alexa Progressive bone mineral content loss in children with intractable epilepsy treated with the ketogenic diet.


Journal of Neurology & Neurophysiology

Author(s): Bergqvist AG, Schall JI, Stallings VA, Zemel BS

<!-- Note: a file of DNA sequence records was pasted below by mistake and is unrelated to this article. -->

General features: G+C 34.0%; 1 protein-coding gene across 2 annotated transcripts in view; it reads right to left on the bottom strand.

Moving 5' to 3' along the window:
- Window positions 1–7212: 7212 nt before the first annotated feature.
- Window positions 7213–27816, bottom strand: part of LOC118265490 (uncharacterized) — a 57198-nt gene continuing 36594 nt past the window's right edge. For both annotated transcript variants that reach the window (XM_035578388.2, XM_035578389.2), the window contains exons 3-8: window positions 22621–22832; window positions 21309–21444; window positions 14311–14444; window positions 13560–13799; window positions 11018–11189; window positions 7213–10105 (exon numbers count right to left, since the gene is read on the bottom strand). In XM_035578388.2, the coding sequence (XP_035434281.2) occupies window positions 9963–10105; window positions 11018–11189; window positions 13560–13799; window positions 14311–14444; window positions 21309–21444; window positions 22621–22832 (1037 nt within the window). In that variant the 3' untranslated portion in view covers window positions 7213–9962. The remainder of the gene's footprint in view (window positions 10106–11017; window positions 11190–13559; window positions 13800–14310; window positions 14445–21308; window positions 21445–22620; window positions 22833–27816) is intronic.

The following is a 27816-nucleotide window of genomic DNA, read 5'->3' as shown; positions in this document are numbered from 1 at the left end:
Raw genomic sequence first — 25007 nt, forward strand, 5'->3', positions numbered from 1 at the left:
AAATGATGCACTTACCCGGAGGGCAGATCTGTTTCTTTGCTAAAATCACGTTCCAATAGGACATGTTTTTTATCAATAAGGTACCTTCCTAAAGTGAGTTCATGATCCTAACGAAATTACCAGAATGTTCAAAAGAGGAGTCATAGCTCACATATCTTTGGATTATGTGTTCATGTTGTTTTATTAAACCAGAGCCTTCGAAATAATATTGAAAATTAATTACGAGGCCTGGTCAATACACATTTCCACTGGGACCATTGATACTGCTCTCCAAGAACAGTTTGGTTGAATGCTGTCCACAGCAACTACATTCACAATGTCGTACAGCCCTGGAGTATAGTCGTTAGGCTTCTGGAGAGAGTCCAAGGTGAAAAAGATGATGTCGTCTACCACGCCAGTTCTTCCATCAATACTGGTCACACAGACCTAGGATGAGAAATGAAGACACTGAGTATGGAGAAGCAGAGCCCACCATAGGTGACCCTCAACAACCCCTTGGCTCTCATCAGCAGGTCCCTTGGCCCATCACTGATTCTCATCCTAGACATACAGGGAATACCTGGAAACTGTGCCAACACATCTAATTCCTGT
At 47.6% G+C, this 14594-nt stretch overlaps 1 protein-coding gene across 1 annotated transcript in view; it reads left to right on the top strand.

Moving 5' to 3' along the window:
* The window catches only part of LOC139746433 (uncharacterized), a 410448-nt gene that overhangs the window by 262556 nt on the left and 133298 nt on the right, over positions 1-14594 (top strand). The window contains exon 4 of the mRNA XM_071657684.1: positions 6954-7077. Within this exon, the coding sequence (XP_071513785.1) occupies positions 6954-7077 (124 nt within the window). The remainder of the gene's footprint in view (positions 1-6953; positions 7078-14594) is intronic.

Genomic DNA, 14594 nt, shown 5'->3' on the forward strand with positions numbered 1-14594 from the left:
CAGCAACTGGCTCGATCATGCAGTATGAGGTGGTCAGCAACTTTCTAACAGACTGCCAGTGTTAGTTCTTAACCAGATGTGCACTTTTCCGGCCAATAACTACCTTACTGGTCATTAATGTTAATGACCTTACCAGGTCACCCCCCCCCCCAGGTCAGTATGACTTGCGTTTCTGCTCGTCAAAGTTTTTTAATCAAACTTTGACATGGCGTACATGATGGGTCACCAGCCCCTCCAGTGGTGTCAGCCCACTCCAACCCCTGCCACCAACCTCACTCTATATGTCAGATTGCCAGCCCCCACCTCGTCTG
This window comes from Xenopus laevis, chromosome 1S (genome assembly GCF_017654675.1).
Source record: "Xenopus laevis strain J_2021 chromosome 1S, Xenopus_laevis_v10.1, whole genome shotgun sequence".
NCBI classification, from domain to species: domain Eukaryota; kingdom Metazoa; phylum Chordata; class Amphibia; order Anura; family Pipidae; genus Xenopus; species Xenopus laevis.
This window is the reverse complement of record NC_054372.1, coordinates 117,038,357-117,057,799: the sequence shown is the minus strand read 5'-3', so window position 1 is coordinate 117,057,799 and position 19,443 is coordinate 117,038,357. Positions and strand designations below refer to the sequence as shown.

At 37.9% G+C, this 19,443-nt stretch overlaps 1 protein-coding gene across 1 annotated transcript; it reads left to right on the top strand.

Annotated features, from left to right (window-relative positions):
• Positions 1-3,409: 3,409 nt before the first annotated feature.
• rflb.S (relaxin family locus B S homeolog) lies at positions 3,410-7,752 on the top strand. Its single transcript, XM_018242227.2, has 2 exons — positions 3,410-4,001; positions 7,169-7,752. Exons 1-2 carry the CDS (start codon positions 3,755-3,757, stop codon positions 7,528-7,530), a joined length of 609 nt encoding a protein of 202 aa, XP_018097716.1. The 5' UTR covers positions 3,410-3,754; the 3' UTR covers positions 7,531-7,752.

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Abstract BACKGROUND: The ketogenic diet (KD) is a high-fat, low-carbohydrate, and protein diet that effectively treats intractable epilepsy (IE). OBJECTIVE: The purpose of this study was to measure the change in bone mineral content (BMC) in children with IE treated with the KD for 15 mo. DESIGN: Prepubertal children >or=5 y of age with IE were eligible. A 4:1 ketogenic diet was maintained for 15 mo, and whole-body and spine BMCs were measured with dual-energy X-ray absorptiometry. Z scores were generated by comparing the children with IE with a cohort of 847 healthy children. Other measurements included demographics, anthropometry, serum 25-hydroxyvitamin D (25-OHD), intact parathyroid hormone, electrolytes, and dietary intake. All measurements were performed at baseline and at 3, 6, 12, and 15 mo. Longitudinal mixed effects models were used to analyze change in BMC over time. RESULTS: Twenty-five children (9 girls, 16 boys) with IE [age (x +/- SD): 7.3 +/- 1.9 y] participated. Growth and bone health status were suboptimal as were serum 25-OHD concentrations and dietary intake of calcium and vitamin D. Whole-body and spine BMC-for-age both declined by 0.6 z score/y and whole-body and spine BMC-for-height declined 0.7 z score/y and 0.4 z score/y, respectively. Height declined 0.5 z score/y. Body mass index (BMI; in kg/m(2)) z score, age, and ambulation were positive predictors of BMC, which declined sharply over 15 mo of KD treatment. CONCLUSION: Bone health in children with IE was poor, particularly for younger nonambulatory children with low BMI status. The KD resulted in progressive loss of BMC. The mechanism is unclear. Further studies are needed. This article was published in Am J Clin Nutr and referenced in Journal of Neurology & Neurophysiology

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